If you have been involved in a car accident, you may be suffering from damage to your nerves and not even know it.  Unlike a cut or broken bone, nerve damage is not visible to the naked eye.  It may take hours, days or even weeks to recognize the signs of nerve damage due to the shock and adrenaline you experience following a traumatic event.  This is why it is especially important to see a doctor as soon as possible following an accident.

Nerve damage is a serious personal injury as nerves play an important role in the human body to function properly.  Nerves carry messages between the brain and the rest of the body.  Motor nerves carry messages between the brain and muscles to make the body move.  Sensory nerves carry messages between the brain and different parts of the body to signal pain, pressure and temperature.  Damaged nerves can cause victims of car accidents to suffer debilitating consequences and may prevent victims from being able to return to work or their everyday activities.


The nervous system includes the central nervous system (brain and spinal cord) and the peripheral nervous system (nerves linking the brain and spinal cord to the rest of the body).  The force of impact sustained in a motor vehicle accident can cause a variety of nerve injuries to either of these two systems, which can be debilitating. 

The most common types of nerve damage caused by a car crash include:

Severed Nerves:  A deep cut or sudden movement may sever the nerve insulation or fibers within the nerves.  If the insulation remains intact, the nerve fibers may regrow.  However, if the insulation and fibers are severed in an accident, surgical repair may be necessary.

Stretched Nerves:  Whiplash is a very common injury sustained in a motor vehicle accident.  The violent back-and-forth motion to the neck can easily stretch nerves.

Pinched Nerves:  This is also referred to as a compressed nerve and can cause discomfort, pain and numbness in different areas of the body depending on where the nerve is located.  This condition can heal over time through stretching and other forms of treatment.

Neuropathy:  This condition refers to the disruption of nerve signals in the peripheral nervous system affecting the ability to maintain balance, walk, grasp objects or perform motor skills.  Symptoms of neuropathy include numbness and pain, which can range from mild to debilitating.

Radiculopathy:  This condition is a specific form of neuropathy that occurs when a nerve in the spine becomes compressed or pinched causing pain, weakness, tingling or numbness through the nerve.  It most commonly occurs in the lower back or the neck (i.e. sciatica). 

Myelopathy:  This is a disorder that results from severe compression to the spinal cord from trauma, spinal infections, congenital stenosis, degenerative disease or disc herniation.  Treatment for this disorder depends upon the cause and in some cases may be irreversible.   Nonsurgical treatment includes bracing physical therapy and medication.  In more advanced cases of myelopathy, surgery may be recommended.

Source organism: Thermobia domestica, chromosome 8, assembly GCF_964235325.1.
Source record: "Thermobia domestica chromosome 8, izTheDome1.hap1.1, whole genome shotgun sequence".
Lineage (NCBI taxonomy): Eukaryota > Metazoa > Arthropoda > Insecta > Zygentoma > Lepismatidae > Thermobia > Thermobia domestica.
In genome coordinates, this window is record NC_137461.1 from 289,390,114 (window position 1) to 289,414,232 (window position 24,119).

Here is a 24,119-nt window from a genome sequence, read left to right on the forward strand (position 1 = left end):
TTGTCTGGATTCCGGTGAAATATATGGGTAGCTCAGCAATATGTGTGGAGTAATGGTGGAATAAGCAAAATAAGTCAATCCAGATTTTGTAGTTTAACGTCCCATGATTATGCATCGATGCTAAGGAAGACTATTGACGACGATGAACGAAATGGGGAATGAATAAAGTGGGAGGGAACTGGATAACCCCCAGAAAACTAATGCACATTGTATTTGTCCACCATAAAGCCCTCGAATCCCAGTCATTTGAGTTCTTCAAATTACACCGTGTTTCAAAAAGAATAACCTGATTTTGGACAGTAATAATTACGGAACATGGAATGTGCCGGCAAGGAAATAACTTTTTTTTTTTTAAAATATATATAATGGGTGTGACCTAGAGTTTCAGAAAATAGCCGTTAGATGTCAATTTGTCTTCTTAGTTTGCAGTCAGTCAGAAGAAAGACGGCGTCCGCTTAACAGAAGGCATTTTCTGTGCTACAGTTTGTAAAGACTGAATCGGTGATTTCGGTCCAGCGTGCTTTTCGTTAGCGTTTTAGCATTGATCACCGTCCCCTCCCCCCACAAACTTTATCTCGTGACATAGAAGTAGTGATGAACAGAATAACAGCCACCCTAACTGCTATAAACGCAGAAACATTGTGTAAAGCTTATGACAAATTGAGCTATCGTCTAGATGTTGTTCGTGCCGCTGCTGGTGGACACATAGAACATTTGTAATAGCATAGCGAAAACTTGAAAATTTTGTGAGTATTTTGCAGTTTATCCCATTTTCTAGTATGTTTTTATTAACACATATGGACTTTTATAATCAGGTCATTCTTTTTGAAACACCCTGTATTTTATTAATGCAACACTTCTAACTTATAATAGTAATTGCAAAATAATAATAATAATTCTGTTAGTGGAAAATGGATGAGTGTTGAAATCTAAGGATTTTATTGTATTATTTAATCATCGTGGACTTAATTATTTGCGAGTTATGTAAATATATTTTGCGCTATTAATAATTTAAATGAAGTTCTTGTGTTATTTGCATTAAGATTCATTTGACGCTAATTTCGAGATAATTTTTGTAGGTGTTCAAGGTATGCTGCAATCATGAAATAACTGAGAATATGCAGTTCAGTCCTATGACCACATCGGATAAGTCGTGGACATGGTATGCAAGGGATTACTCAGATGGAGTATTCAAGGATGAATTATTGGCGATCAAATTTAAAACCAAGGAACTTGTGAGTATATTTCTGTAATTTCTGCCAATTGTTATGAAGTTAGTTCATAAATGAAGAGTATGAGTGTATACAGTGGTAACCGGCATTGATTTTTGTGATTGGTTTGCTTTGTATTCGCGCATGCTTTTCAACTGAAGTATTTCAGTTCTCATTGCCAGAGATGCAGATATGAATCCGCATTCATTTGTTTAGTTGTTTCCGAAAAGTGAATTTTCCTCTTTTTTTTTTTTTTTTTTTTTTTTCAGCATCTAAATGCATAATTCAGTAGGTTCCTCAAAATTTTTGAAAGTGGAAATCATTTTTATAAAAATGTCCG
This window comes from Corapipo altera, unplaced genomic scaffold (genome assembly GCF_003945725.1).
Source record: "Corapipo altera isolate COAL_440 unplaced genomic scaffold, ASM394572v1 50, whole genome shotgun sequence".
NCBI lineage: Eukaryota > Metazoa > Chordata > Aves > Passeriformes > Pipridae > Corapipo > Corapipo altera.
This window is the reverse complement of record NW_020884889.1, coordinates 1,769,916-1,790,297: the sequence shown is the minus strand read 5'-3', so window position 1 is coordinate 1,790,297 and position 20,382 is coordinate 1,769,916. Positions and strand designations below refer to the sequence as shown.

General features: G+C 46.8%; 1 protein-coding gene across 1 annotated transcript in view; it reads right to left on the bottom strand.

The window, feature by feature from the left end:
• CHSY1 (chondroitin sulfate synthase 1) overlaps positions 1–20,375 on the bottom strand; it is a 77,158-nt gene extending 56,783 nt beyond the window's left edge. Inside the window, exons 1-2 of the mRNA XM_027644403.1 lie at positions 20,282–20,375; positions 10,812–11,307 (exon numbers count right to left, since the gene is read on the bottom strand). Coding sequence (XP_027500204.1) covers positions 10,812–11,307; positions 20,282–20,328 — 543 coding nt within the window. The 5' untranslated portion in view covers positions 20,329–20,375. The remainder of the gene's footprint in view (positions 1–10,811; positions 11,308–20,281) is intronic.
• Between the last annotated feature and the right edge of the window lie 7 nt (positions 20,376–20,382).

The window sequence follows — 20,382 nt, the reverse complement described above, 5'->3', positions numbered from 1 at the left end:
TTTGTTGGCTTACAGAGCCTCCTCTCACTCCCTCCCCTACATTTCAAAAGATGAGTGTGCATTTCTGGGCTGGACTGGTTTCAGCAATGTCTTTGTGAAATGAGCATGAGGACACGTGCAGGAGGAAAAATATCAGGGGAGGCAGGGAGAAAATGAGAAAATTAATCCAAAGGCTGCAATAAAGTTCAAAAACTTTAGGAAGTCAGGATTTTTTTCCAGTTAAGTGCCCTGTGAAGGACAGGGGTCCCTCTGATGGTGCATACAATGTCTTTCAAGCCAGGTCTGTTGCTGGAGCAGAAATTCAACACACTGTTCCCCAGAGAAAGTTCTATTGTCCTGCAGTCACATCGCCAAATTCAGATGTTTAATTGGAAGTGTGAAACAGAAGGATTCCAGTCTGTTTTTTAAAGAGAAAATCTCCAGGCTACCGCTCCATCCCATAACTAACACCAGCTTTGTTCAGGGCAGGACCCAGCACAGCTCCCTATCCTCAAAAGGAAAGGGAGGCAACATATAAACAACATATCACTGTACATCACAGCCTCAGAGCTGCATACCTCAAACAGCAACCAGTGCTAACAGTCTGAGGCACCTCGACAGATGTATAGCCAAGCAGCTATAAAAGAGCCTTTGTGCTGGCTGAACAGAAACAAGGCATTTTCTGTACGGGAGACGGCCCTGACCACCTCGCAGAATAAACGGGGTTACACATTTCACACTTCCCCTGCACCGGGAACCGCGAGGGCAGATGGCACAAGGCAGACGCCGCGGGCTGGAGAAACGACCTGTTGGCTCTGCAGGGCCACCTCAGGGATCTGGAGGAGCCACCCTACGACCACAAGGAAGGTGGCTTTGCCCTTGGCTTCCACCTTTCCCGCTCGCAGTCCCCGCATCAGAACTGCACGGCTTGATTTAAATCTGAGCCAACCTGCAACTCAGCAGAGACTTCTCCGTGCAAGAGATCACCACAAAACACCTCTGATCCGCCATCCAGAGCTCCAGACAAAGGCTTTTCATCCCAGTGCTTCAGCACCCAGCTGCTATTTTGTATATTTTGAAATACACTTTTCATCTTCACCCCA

Symptoms of nerve damage can differ depending upon where you have suffered the injury.  Here are some nerve damage symptoms to watch out for following a car crash: 

  • Numbness and tingling;
  • Shooting or radiating pain;
  • Pain in uninjured body parts:  As spinal nerves send messages to and from different parts of your body, when one is damaged you may feel discomfort in the body part it serves.
  • Muscle weakness;
  • Twitching or muscle spasms;
  • Burning sensation;
  • Pain;
  • Lightheadedness;
  • Foot drop and problems walking:  Nerve damage in the low back can lead to muscle weakness and motor dysfunction in the legs and feet.  Severe cases may result in a foot drop (difficulty lifting the front part of the foot and toes) or changes to one’s gait.
  • Bladder and bowel incontinence;
  • Sexual dysfunction;
  • Severe headaches; and
  • Decreased or lost reflexes.


It is recommended that you always seek medical attention after a car accident, even if you believe that your injuries are minor.

Diagnosing nerve damage generally involves the following:

  • A neurological exam that checks reflexes, strength, sensations and coordination;
  • Electromyography (EMG) nerve function tests that record electrical activity in the muscles;
  • Nerve conduction studies that record how muscles respond to stimuli; and/or
  • MRI and CT scans to look for internal injuries, such as herniated discs.


Personal injury claims involving nerve damage can be complex, therefore evidence from medical experts is particularly important.  It is also necessary to establish how one’s life has changed following the accident.  It is important to provide evidence from the victim as well as those who know the victim well.  The lawyers at Cuming & Gillespie LLP have experience establishing evidence that is necessary for personal injury claims such as these.

If you or a loved one have been involved in a motor vehicle accident or another serious accident and suffer from nerve damage as a result of someone else’s negligence, the experienced personal injury lawyers at Cuming & Gillespie LLP can help evaluate your specific case to determine whether you have a valid claim.  It is important that you call us promptly so we can help you understand your rights and the potential to recover compensation for your injuries.  For a free case evaluation, please contact our office online or at 403-571-0555 to make an appointment.  We look forward to helping you obtain the compensation that you deserve.